HE SHOULD HAVE TOLD THE BEES by Amanda Cox
GENRE: Contemporary Women’s Fiction (Christian)
RELEASE DATE: August 29, 2023
Uncovering long-held family secrets may sting at first–but the result can be sweeter than honey
Beekeeper Beckett Walsh is living her dream, working alongside her father in their apiary, until his untimely death sends her world into a tailspin. She suddenly finds she must deal with a new part owner of the family business–one who is looking to sell the property. Beck cannot fathom why her father would put her into the position to lose everything they built together.
When Callie Peterson is named in the trust of a man she’s never heard of, she’s not sure what to do. Her fledgling business has just taken wing and her mother has reentered her life asking for help getting into rehab for her lifelong substance abuse issues, making Callie’s financial situation rather . . . precarious. She’s sure she has no right to someone else’s farm, but the money from the sale could solve her problems and give her the stability she’s always craved.
As these two women navigate their present conundrum, they will discover a complex and entangled past full of secrets–and the potential for a brighter future for both of them.
“It seemed the fate of Walsh Farm was now in the determined hands of a sassy sock alien.”
Callie Peterson and Beckett Walsh at first glance seem to be women from vastly different life experiences. One raised by a father who loved her deeply, changing his whole life to offer her stability. The other moved from place to place by an alcoholic mother who left her daughter to fend for herself more often than not, stability a distant dream. One grieving the sudden loss of her father. The other struggling to pay for her mother’s latest stint in rehab. And yet… as Amanda Cox deftly weaves their paths together and unpacks their individual layers, readers begin to see that these two hurting young women aren’t quite so different after all. I loved Callie and Beckett and saw a little of myself in both, a testament to the author’s talent since I don’t have many shared experiences with either of them.
He Should Have Told The Bees reveals its secrets in a bit of a slow-build yet it reads fairly quickly – in large part due to Cox’s warm storytelling style and the engaging characters she’s created. I was captivated from the very first paragraph, and I couldn’t put it down until I was done. In fact, while I was very satisfied with the ending, I could easily have been content spending hours longer with these characters and what may be next for them. I would also be remiss if I didn’t mention precocious Fern who basically stole every scene in which she appeared. Her sassy, imaginative self – a heartfelt mix of little girl and ‘wiser than her years’ – absolutely delighted me and was responsible for most of my big grins while reading this book. Especially the scene where she and Beck meet Callie and Luke. Oh my goodness, I laughed out loud! For that matter, I loved all the supporting characters, even the complex Lindy, and of course the subtle romance threads for our intrepid heroines (Luke! Isaac!) made my heart happy.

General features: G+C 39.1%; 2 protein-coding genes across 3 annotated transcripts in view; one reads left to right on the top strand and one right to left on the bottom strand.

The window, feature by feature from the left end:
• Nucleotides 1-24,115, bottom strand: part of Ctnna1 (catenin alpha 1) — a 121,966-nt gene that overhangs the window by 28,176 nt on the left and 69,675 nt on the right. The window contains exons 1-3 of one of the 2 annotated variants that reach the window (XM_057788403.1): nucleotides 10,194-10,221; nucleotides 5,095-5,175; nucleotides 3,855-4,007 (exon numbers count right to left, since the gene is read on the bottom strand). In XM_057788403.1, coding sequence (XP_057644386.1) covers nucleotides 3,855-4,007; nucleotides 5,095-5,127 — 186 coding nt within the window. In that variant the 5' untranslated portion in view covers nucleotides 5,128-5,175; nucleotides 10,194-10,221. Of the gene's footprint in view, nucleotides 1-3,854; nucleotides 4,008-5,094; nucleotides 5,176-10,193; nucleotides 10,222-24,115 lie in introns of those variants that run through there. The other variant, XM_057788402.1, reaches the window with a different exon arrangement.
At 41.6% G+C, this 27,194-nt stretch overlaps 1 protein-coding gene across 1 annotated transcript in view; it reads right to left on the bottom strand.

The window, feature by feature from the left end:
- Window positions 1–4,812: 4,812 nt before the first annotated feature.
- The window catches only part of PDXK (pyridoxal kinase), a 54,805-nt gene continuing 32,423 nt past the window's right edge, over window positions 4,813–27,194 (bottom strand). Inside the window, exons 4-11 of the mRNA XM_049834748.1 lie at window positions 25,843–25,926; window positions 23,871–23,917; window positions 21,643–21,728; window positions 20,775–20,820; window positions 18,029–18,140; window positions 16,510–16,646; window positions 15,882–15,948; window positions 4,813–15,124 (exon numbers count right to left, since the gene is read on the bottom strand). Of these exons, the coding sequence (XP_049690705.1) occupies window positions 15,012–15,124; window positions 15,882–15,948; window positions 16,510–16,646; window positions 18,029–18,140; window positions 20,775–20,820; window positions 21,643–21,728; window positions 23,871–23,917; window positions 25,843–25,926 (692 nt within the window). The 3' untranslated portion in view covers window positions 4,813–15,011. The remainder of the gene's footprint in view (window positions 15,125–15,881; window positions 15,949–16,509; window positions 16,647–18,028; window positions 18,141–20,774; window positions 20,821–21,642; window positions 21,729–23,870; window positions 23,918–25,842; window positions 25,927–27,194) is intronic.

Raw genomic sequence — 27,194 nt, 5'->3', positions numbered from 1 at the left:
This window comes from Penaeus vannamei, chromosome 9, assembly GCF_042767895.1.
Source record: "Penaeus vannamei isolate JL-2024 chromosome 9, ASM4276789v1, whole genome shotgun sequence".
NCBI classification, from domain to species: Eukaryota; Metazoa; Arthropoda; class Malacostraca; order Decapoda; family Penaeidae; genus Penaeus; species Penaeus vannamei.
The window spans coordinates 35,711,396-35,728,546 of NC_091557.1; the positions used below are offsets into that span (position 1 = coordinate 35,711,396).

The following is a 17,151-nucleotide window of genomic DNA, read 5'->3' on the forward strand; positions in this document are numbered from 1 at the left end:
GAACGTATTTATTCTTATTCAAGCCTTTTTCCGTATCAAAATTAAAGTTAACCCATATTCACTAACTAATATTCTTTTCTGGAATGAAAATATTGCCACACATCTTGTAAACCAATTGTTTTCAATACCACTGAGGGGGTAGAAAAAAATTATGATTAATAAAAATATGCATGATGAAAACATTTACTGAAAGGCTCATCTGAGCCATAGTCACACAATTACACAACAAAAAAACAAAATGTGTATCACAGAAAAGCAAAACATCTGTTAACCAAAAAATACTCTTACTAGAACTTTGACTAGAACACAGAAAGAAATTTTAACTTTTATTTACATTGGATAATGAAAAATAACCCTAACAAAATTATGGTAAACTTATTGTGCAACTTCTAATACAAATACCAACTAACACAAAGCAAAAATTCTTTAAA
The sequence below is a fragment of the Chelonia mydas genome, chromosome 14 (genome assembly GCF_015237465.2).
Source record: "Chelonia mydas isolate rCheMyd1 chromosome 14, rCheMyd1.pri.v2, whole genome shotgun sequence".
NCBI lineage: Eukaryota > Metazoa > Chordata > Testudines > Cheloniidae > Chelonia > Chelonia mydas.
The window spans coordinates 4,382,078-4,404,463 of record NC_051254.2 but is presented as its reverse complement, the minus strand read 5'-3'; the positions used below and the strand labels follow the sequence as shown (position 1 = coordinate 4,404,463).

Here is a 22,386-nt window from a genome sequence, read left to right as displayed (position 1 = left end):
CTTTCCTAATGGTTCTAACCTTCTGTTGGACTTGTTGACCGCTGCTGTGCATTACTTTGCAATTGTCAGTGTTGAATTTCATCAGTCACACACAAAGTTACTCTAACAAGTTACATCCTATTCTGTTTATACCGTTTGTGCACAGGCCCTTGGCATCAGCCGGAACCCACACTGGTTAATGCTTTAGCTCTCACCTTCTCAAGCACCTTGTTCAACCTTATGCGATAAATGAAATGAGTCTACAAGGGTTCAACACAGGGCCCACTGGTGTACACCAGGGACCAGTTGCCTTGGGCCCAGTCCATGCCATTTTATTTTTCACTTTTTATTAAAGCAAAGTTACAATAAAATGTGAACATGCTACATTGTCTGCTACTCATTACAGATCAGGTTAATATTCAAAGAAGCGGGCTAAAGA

“It’s possible for treasured things to come out of the brokenness. Even if it doesn’t happen the way any of us would have wanted. Even if it comes through loss.”
The author’s experience as a professional counselor (as mentioned in her bio) not only makes the characters come vibrantly to life on these pages, it also makes the emotional subplots hum with authenticity and certain scenes (like with a therapist or the rehab facility) feel more heartfelt. To be sure, the story deals with some weighty issues such as substance abuse, child neglect and abandonment, trauma, assault, panic attacks, divorce, and loss. But Cox doesn’t ever let it get too heavy, supplementing the narrative with humor and love and growth. Lots of growth. The faith thread is neither preachy nor trite; rather, it supports the characters – and readers – like a gentle embrace that whispers truth straight to the heart.
Bottom Line: He Should Have Told the Bees by Amanda Cox is a beautiful portrait of love, loss, trauma, grief, growth, and healing. Multi-dimensional characters share space with profound truth as well as wit and warmth, and the faith message is tenderly presented. I found the beekeeping scenes to be fascinating – one of the most poignant scenes with Beckett reminded me of the stories my dad told about raising bees as a tween/teen. The day to day life on the farm, as well as the moments when Fern, Isaac or Luke interacted with Beck and Callie, provided uplifting breaks from some of the weightier themes, and the balance Cox achieves here is just right. An absolute must-read!
Reviewer’s Note: Readers of this blog may want to be aware that some of the themes in the novel, while handled with lots of discretion and grace, may still be triggering for some readers.
(I voluntarily reviewed a complimentary copy of this book which I received from the publisher. In the interest of full disclosure, the company for which I freelance as a blog/review tour coordinator was hired to promote this book with a social media tour at a later date, with which I have no involvement. All views expressed are only my honest opinion.)
My Rating: 4.5 stars / loved it!
Amanda Cox is the four-time Christy Award–winning author of The Edge of Belonging and The Secret Keepers of Old Depot Grocery. She holds a bachelor’s degree in Bible and theology and a master’s degree in professional counseling, but her first love is communicating through story. Her studies and her interactions with hurting families over a decade have allowed her to create multidimensional characters who connect emotionally with readers. She lives in Chattanooga, Tennessee, with her husband and their three children. Learn more at AmandaCoxWrites.com.
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